I developed a great admiration for the kitchen staff and their ability to cook and serve food to so many (also sea sick) passengers during the cyclone. They were very friendly and I enjoyed listening to one of the servers tell me about how she received her topaz, fairy, earrings from a nun in a convent in Argentina who said that they represented a saint.
Once the tempest had gone, we landed on Elephant Island where saw a vicious penguin fight. Penguins are very aggressive when they fight. They chased each other down, slapped each other as hard as they could with their flippers, pinned each other down, then started ripping out each other’s feathers with their beak. They were strong too!
After seeing the penguins fight, Steven, my sweet, romantic, husband brought a snowball to me that he retrieved from the top of the volcano so I could taste Antarctic snow. The snow was clean and a bunch of people tried it.
Next, we crashed into solidified sea ice with our ship and saw a lot of cute, seals.
On the following day, we stopped on Deception island where we visited Whaler’s Bay, hiked up to Neptune’s Window, found a sea butterfly, and went swimming in a caldera. The water in the caldera was freezing (because it was from the Southern Ocean) at first, but not so bad after getting used to it, but we were still not allowed to stay in it very long.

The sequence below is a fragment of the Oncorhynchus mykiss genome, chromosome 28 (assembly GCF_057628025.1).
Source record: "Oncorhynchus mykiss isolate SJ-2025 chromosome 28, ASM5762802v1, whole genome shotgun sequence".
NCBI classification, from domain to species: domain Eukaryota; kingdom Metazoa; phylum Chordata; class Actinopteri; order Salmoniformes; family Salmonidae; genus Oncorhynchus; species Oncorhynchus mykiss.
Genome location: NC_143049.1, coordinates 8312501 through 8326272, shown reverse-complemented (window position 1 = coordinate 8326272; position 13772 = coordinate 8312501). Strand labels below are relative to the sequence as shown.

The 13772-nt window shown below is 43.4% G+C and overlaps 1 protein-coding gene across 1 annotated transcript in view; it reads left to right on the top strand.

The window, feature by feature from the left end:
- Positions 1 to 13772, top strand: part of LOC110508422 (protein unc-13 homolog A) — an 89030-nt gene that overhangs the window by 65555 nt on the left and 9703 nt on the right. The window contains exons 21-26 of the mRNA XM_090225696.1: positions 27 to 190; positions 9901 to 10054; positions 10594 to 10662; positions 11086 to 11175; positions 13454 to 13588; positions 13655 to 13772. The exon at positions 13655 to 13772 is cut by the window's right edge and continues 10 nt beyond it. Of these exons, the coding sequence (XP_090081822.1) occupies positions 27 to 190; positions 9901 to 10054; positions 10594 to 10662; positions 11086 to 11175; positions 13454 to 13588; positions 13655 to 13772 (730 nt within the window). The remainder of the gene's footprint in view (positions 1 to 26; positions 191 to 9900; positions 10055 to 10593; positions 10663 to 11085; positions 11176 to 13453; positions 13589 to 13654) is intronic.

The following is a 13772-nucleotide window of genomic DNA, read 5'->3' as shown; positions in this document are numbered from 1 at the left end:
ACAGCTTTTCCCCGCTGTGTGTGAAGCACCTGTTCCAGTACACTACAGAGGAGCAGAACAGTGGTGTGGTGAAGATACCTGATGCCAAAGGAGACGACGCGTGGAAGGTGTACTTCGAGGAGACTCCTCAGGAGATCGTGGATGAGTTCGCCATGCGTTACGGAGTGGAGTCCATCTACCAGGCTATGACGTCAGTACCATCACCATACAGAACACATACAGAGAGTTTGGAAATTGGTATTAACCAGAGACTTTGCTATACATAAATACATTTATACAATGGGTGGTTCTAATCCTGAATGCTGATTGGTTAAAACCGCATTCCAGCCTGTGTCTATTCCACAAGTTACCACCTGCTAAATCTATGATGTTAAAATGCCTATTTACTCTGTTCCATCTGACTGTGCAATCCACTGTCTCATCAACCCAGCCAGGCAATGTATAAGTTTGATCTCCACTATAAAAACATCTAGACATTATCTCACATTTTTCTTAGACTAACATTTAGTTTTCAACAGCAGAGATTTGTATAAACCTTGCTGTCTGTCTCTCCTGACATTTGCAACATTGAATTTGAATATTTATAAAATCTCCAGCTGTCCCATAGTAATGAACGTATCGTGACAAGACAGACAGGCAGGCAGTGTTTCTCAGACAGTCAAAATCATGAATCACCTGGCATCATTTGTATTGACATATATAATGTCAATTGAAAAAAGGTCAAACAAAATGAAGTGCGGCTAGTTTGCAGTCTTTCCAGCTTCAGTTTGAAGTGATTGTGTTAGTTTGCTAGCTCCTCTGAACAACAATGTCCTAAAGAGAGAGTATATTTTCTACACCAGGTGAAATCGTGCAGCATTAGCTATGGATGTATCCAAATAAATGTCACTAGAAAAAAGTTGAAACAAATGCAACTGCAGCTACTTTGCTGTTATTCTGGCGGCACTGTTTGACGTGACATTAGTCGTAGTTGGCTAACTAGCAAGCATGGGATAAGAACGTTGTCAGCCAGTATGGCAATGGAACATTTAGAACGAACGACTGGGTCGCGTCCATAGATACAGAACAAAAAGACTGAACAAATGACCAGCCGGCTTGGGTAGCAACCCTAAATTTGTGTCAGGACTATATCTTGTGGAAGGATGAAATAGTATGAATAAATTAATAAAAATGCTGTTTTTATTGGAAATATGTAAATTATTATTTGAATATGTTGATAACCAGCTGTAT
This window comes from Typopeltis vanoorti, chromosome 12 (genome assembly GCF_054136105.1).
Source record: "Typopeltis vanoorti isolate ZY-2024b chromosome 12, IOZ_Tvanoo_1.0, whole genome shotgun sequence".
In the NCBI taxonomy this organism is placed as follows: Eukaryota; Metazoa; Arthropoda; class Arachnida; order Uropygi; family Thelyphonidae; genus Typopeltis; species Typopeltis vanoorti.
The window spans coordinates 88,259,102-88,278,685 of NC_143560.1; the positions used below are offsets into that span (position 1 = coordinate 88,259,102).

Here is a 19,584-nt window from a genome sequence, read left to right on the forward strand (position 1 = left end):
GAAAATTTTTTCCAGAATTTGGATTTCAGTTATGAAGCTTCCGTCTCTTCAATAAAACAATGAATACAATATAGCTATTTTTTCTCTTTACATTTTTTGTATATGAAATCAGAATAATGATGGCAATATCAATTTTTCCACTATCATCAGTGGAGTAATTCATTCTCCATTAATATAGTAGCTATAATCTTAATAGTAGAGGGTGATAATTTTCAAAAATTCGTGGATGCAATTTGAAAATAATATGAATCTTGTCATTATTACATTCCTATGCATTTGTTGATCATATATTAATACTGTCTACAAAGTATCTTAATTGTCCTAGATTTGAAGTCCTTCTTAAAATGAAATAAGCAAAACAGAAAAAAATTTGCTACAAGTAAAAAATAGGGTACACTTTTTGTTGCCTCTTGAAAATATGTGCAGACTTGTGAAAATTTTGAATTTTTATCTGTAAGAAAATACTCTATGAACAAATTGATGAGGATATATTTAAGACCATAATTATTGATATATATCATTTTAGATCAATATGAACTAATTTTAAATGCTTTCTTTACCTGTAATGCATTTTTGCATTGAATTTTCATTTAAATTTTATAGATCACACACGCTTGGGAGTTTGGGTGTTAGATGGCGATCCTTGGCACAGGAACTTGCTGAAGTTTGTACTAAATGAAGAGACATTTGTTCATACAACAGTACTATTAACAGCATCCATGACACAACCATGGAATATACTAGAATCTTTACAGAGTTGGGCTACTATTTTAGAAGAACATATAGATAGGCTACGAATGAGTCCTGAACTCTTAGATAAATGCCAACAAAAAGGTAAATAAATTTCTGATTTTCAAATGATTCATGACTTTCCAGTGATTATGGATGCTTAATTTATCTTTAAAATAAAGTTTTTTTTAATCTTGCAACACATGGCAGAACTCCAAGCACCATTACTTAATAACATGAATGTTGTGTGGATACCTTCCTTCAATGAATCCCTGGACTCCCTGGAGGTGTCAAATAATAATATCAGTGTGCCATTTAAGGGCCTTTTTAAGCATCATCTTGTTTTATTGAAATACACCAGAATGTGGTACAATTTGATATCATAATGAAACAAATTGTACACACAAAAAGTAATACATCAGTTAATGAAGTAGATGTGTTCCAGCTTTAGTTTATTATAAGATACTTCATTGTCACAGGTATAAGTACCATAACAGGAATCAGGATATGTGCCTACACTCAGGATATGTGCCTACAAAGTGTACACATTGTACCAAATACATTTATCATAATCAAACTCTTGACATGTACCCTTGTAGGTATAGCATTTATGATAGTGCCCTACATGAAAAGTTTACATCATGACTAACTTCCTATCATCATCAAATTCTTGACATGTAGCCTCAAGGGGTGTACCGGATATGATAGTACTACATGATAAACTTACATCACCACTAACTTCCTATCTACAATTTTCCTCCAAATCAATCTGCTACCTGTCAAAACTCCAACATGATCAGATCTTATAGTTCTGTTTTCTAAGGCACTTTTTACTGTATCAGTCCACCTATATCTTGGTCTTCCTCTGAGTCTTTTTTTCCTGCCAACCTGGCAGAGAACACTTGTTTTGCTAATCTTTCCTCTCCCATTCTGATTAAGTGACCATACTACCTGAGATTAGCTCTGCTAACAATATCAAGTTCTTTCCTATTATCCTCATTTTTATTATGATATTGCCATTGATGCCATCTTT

We spent a few more days at sea after visiting Deception Island. We saw orcas, leopard seals, beautiful glowing glaciers, and listened to Shirley Mets tell her story of how she became the first woman to ski to the South Pole. Then, I learned that storm petrels are nocturnal and sound like gremlins in a flock and that Peter Harrison (the bird biologist) discovered a new species of storm petrel and named it Oceanites Pincoyae after a beautiful Chilean Sea Goddess.
Wildlife that we observed while at sea this time included Type B Orcas and a Leapord Seal.
Next, we visited a few more islands and, finally, reached the continent of Antarctica. Antarctica was full of snow and ice, but there was also much more green and color than I originally expected to see. Lichens were everywhere along with penguins and seals. It was beautiful! It’s beauty has been described before as heavenly and it did, indeed, look like a sparkling, heavenly place.
It’s amazing that, even in a place that is as beautiful, yet, inhospitable as Antarctica that life can abound. I believe that the idea that the earth was improperly named is right. In a cold and indifferent universe, Earth would be better named Vita because, to our knowledge at this time, life abounds.
The journey back to Argentina through the Drake Passage was good. We were fortunate to have pleasant weather the whole way and ended up having a fun barbeque on deck and a chocolate party while spending our time with the other adventurers on board. I learned how a proper Congo line is done, that we saw almost 600 – 700 thousand penguins total, climate change is really affecting the glaciers, that the English say, “The difference between an ordeal and adventure is attitude.”, that life is not about being the best, but doing your best, and my life is my own. I am now an adventurer and am so glad that I went on this expedition. It truly was a life changing experience.